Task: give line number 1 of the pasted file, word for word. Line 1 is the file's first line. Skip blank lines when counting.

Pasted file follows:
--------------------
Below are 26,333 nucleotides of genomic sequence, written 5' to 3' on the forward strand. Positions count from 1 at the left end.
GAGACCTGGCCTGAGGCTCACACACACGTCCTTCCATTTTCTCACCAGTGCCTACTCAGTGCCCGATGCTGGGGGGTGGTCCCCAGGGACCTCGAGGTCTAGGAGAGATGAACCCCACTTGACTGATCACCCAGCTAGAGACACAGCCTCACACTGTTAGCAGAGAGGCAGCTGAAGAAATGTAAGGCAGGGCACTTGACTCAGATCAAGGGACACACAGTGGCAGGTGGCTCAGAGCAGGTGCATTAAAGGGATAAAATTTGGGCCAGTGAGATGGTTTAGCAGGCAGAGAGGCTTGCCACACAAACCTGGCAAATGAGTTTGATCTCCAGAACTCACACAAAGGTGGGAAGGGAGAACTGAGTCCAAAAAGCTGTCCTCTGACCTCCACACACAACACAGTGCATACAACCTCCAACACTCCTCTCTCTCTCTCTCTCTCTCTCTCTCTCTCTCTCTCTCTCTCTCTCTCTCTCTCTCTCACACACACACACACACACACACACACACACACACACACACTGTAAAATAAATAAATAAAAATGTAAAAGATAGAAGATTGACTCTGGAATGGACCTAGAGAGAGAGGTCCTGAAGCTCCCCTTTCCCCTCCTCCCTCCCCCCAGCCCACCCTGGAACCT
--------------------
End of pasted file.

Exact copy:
Below are 26,333 nucleotides of genomic sequence, written 5' to 3' on the forward strand. Positions count from 1 at the left end.